Here’s who is not to blame for California’s housing crisis: Workers.

Builders work on an apartment complex in Sacramento.
Builders work on an apartment complex in Sacramento. AP

The Coalition for Affordable, Reliable and Equitable Housing declares: “We can’t afford to make housing even more expensive.” Who could disagree?

So this coalition has launched a lobbying campaign to stop Assembly Bill 1701, by Assemblyman Tony Thurmond, D-Richmond, presumably to keep a lid on housing costs.


But what is this Coalition for Affordable, Reliable and Equitable Housing, which says it’s so concerned about the poor, disabled, seniors, single mothers, children and low-income families?

It’s an alliance of the Chamber of Commerce, taxpayer associations, builders, apartment owners, the anti-union Associated Builders and Contractors, non-union homebuilders, business property owners and developers.

And what exactly does AB 1701 do that has incurred this massive lobbying effort by the business community, supposedly on behalf of the poor and the downtrodden?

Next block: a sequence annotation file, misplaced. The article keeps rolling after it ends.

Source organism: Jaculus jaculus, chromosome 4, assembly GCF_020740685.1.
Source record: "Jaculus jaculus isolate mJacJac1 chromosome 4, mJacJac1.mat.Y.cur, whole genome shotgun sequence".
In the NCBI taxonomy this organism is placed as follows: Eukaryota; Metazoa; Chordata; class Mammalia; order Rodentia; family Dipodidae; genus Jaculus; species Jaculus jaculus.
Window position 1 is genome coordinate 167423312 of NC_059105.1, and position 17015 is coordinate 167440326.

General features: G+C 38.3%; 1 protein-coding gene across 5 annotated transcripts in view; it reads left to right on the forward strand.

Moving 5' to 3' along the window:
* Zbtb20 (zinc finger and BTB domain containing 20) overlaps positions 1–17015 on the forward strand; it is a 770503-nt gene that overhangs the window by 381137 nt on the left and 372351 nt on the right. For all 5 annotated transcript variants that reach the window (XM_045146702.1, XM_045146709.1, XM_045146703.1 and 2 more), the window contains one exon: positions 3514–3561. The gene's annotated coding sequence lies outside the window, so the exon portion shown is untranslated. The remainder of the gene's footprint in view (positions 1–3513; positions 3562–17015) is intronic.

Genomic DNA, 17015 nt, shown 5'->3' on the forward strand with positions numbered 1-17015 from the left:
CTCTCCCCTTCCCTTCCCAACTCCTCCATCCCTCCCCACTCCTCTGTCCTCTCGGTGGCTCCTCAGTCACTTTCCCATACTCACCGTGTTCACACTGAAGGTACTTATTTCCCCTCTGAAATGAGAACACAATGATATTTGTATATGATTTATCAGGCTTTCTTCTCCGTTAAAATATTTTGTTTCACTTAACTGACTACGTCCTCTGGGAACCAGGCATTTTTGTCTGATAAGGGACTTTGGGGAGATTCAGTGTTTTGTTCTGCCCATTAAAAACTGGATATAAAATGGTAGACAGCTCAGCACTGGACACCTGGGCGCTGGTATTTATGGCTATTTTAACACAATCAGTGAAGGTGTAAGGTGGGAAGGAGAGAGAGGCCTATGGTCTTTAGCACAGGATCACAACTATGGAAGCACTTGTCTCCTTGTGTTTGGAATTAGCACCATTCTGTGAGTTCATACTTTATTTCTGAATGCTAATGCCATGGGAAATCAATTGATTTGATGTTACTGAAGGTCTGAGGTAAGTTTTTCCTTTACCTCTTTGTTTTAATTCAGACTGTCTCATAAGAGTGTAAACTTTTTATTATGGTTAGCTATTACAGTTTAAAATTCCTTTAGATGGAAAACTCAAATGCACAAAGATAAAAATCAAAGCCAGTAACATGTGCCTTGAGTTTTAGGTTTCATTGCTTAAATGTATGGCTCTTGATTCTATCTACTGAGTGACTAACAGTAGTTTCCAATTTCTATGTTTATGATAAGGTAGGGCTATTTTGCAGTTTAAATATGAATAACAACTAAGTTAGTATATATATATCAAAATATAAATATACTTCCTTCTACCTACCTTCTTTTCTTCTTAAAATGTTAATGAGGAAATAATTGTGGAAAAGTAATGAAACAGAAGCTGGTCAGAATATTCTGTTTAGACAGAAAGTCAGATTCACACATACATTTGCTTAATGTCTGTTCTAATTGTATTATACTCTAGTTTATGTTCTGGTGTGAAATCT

Drumroll: AB 1701 makes the general contractor liable for worker’s wages if the worker does not get paid by a subcontractor or by the general contractor. That’s it. There are no penalties in AB 1701. It merely requires that workers get paid what they are owed.

The bill includes a 30-day “opportunity to cure” the problem before any lawyer becomes involved.

California’s housing crisis is real and staggering. But the business community is trying to persuade the public and our legislators that actually paying people for the work they perform on a construction project is the reason housing costs in California are higher than in the rest of the country.

Not their healthy profits, nor speculators buying homes lost by a million foreclosed upon California homeowners. Not skyrocketing land costs, nor local officials demanding fees on new homes to make up for the Proposition 13 property system, increased litigation or the cost of financing.

No, none of that. According to the California business community, paying workers for their services is the problem. Union carpenters are sponsoring AB 1701 with the full backing of the State Building & Construction Trades Council of California.

We will fight to get AB 1701 passed and signed by Gov. Jerry Brown. The reason is simple. People should be paid for the work they do. That’s not too much to ask.

Daniel M. Curtin is director of the California Conference of Carpenters. He can be contacted at